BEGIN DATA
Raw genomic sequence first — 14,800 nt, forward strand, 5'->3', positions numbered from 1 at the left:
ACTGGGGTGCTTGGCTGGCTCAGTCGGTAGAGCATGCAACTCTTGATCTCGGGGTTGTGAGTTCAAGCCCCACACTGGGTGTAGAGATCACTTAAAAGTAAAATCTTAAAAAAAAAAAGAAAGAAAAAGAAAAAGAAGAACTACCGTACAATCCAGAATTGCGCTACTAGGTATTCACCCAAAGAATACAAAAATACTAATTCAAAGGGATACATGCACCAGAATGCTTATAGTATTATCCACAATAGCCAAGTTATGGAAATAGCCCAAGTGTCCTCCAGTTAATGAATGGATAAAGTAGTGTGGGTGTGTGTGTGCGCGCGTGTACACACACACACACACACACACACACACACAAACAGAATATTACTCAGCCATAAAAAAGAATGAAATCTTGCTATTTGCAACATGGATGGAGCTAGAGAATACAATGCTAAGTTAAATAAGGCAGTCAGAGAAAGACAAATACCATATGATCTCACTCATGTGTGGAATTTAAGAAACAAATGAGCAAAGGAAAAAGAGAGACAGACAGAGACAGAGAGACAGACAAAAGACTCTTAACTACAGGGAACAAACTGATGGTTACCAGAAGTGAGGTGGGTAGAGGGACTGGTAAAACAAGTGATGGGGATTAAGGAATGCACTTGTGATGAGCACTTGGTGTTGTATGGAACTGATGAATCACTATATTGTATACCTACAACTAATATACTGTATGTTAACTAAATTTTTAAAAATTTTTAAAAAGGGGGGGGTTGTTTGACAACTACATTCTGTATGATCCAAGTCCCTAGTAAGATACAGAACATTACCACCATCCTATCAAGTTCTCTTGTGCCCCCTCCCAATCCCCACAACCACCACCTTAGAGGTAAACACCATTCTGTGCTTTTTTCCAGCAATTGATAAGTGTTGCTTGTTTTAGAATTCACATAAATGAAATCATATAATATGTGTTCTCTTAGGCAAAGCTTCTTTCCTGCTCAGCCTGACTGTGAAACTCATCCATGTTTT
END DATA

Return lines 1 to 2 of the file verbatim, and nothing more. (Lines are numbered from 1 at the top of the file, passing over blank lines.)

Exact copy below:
Raw genomic sequence first — 14,800 nt, forward strand, 5'->3', positions numbered from 1 at the left:
ACTGGGGTGCTTGGCTGGCTCAGTCGGTAGAGCATGCAACTCTTGATCTCGGGGTTGTGAGTTCAAGCCCCACACTGGGTGTAGAGATCACTTAAAAGTAAAATCTTAAAAAAAAAAAGAAAGAAAAAGAAAAAGAAGAACTACCGTACAATCCAGAATTGCGCTACTAGGTATTCACCCAAAGAATACAAAAATACTAATTCAAAGGGATACATGCACCAGAATGCTTATAGTATTATCCACAATAGCCAAGTTATGGAAATAGCCCAAGTGTCCTCCAGTTAATGAATGGATAAAGTAGTGTGGGTGTGTGTGTGCGCGCGTGTACACACACACACACACACACACACACACACAAACAGAATATTACTCAGCCATAAAAAAGAATGAAATCTTGCTATTTGCAACATGGATGGAGCTAGAGAATACAATGCTAAGTTAAATAAGGCAGTCAGAGAAAGACAAATACCATATGATCTCACTCATGTGTGGAATTTAAGAAACAAATGAGCAAAGGAAAAAGAGAGACAGACAGAGACAGAGAGACAGACAAAAGACTCTTAACTACAGGGAACAAACTGATGGTTACCAGAAGTGAGGTGGGTAGAGGGACTGGTAAAACAAGTGATGGGGATTAAGGAATGCACTTGTGATGAGCACTTGGTGTTGTATGGAACTGATGAATCACTATATTGTATACCTACAACTAATATACTGTATGTTAACTAAATTTTTAAAAATTTTTAAAAAGGGGGGGGTTGTTTGACAACTACATTCTGTATGATCCAAGTCCCTAGTAAGATACAGAACATTACCACCATCCTATCAAGTTCTCTTGTGCCCCCTCCCAATCCCCACAACCACCACCTTAGAGGTAAACACCATTCTGTGCTTTTTTCCAGCAATTGATAAGTGTTGCTTGTTTTAGAATTCACATAAATGAAATCATATAATATGTGTTCTCTTAGGCAAAGCTTCTTTCCTGCTCAGCCTGACTGTGAAACTCATCCATGTTTT